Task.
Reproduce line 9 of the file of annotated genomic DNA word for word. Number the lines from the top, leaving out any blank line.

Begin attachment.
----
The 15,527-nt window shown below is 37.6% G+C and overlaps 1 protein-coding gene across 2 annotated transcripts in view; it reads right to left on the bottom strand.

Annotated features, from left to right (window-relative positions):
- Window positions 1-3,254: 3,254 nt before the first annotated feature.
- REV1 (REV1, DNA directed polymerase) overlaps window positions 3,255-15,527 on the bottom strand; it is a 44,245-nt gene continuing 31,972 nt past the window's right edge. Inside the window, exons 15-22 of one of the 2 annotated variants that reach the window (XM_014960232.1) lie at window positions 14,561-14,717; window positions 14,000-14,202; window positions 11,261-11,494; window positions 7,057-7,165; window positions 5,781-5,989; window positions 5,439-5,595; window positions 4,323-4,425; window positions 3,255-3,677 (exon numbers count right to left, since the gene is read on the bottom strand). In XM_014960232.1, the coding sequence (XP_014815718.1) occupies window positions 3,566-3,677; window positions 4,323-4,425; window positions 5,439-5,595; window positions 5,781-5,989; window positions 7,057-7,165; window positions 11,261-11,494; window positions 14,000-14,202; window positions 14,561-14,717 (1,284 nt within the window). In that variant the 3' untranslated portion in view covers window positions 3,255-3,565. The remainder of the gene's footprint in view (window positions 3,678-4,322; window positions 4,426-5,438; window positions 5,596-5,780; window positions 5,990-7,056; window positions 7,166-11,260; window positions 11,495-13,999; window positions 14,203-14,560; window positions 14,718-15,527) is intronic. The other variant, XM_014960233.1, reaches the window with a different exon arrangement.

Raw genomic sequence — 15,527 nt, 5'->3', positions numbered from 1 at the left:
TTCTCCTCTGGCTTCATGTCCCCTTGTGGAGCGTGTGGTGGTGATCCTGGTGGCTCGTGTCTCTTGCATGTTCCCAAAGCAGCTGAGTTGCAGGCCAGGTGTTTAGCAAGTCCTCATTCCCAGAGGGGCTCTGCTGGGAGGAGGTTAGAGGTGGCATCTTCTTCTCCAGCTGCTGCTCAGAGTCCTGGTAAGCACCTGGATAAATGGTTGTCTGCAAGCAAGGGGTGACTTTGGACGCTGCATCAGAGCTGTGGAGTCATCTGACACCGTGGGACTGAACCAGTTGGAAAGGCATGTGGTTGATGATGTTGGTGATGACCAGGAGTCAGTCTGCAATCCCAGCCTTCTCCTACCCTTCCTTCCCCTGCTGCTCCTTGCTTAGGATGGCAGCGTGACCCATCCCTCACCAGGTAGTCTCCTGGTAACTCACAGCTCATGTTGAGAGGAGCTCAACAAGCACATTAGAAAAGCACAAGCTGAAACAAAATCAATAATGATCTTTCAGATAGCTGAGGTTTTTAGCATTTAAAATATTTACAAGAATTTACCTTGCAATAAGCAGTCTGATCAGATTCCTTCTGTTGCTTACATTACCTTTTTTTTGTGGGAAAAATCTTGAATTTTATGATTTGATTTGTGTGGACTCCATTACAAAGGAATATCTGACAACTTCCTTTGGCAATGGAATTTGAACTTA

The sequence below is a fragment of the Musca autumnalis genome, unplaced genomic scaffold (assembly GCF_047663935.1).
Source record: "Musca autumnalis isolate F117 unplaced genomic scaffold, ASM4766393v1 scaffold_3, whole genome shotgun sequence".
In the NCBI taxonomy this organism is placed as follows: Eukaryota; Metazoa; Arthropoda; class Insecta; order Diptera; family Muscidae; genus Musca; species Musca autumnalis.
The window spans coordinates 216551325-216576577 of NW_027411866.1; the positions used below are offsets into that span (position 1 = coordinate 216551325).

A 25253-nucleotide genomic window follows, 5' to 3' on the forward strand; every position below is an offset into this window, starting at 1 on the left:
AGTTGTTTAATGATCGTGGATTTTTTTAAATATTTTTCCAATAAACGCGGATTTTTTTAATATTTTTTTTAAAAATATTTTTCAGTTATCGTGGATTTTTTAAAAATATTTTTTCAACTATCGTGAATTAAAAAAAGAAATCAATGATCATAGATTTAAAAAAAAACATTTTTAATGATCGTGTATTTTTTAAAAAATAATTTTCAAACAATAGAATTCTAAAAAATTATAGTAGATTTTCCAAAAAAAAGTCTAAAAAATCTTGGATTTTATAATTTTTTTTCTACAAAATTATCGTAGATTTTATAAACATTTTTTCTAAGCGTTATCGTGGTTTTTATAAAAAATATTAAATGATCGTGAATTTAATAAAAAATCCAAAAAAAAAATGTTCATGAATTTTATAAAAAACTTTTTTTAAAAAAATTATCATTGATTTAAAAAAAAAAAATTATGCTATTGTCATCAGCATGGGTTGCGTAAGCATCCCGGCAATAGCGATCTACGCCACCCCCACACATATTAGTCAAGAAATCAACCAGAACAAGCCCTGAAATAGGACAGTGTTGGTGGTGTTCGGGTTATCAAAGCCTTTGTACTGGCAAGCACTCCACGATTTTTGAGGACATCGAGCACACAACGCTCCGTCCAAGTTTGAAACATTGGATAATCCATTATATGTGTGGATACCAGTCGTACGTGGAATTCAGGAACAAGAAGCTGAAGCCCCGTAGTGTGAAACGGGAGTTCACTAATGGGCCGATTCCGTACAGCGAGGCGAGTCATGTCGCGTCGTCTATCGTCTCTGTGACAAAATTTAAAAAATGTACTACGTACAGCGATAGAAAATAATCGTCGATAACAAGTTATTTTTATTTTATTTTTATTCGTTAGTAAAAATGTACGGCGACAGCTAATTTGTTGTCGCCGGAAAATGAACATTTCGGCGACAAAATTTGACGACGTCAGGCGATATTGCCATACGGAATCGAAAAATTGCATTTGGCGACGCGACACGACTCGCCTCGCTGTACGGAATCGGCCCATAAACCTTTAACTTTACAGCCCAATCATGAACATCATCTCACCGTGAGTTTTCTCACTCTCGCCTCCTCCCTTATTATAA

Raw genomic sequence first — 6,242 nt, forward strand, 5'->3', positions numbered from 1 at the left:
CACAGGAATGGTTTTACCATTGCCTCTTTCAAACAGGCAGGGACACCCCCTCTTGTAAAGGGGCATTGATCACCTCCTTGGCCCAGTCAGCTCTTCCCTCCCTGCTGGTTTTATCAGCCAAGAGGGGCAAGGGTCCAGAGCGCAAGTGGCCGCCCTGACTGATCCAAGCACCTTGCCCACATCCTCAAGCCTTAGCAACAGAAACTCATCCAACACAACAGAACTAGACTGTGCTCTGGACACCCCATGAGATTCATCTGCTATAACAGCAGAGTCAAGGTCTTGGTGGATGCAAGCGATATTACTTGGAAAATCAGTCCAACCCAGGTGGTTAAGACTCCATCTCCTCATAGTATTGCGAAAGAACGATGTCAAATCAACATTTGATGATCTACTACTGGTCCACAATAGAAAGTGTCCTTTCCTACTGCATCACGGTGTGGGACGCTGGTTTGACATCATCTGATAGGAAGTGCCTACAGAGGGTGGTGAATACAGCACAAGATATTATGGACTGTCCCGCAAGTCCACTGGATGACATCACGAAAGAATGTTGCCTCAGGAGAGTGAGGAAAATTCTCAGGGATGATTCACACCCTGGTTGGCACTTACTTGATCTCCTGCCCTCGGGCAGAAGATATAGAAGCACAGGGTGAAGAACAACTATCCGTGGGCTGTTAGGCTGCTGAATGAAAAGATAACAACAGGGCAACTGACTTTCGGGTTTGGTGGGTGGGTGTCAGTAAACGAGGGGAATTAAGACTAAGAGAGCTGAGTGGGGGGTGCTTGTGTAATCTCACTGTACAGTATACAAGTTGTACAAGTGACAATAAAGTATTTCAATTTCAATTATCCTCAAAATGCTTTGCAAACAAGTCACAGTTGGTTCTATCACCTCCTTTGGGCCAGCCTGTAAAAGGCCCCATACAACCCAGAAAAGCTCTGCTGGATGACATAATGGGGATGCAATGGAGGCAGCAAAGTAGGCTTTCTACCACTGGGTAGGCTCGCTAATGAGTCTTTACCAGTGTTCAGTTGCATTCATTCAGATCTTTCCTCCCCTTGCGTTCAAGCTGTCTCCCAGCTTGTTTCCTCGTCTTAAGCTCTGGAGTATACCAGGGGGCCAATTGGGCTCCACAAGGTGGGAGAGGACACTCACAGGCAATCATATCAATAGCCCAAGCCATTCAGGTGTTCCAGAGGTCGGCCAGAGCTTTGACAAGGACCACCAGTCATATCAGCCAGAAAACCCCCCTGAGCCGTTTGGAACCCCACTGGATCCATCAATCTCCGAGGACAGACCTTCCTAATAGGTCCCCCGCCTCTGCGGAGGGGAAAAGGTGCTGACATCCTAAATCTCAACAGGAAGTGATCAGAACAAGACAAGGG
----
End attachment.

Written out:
In the NCBI taxonomy this organism is placed as follows: Eukaryota; Metazoa; Arthropoda; class Insecta; order Diptera; family Muscidae; genus Musca; species Musca autumnalis.